From a distance, not very different. There would still have been only four
big firms with all the consequences that implies. The conflicts of interest
debate would still have emerged and we would still be arguing whether the
mid-tier firms could ever attain that elusive big firm status.
The major difference would have been to the Big Four firms themselves – or
rather three of them. Put Ernst & Young to one side for the moment.
PricewaterhouseCoopers would have lost its cherished place as the biggest
firm in the UK, a fact that would no doubt have necessitated major revision of
its marketing strategy.
It might well have prompted a much deeper piece of self reflection, too,
about the firm’s business goals and whether being the biggest was, in fact, an
end in itself. A defiant PwC searching for merger partners to regain its former
top-slot status would have been a spectacle to behold.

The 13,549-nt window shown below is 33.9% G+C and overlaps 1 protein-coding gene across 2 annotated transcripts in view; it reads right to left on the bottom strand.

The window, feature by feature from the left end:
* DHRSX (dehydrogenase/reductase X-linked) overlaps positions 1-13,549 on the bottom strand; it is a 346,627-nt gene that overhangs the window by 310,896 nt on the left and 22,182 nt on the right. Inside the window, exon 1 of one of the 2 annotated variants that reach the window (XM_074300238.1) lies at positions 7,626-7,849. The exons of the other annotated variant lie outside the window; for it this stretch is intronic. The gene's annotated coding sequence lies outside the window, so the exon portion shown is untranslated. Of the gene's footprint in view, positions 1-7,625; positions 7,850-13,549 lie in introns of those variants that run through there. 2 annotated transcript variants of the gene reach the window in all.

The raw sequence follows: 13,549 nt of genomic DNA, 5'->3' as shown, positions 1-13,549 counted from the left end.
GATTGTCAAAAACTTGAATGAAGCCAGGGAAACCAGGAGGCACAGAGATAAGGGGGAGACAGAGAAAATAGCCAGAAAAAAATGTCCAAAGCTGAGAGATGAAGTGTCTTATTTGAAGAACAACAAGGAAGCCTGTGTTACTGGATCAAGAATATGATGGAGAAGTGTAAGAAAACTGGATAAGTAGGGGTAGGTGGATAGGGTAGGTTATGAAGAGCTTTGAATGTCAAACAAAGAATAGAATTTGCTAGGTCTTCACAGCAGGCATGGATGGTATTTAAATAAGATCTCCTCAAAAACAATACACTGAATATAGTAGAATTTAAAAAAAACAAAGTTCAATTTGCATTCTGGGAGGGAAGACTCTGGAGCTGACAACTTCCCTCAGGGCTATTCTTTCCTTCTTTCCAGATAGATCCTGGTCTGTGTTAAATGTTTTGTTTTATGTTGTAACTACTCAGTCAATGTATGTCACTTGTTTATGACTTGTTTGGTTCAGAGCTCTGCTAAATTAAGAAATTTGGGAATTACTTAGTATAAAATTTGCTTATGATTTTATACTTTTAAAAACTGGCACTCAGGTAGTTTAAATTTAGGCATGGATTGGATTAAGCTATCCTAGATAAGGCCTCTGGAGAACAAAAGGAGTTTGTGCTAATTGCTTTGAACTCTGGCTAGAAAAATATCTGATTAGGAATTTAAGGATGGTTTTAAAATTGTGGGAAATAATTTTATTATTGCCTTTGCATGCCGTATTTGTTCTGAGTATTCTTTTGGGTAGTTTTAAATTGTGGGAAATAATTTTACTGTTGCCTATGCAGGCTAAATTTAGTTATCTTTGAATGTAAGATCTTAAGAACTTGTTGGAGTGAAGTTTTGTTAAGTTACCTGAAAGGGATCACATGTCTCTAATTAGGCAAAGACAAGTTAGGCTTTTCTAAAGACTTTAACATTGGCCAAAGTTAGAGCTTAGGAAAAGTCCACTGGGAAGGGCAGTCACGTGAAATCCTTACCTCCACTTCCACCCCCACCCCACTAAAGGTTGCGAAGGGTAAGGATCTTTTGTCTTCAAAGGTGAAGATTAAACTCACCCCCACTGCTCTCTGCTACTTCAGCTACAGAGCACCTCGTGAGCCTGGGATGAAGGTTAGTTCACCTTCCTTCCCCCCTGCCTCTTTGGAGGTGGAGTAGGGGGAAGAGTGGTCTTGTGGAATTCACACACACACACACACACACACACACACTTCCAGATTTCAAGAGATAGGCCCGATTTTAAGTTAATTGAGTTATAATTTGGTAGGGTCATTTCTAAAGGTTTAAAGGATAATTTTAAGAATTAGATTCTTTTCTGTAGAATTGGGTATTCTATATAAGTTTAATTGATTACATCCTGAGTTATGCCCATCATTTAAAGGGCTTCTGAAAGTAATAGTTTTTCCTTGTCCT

The biggest difference would be to KPMG. It would be the pre-eminent firm in
the UK and, given its current growth rate, would be even bigger by now. But
would that mean a mass desertion of clients from PwC?
It’s difficult to imagine that happening, but perhaps KPMG would have found
that its ability to attract clients ahead of PwC would have been enhanced,
heralding a gradual change in the ruling order. And Deloitte would be playing
catch up, just as it soon will be if it fails to remain ahead of KPMG.
Deloitte’s aim of being number one looks as distant now as it did before it
took on Andersen.
Does Darwin's theory apply to taxation? Colin ponders...
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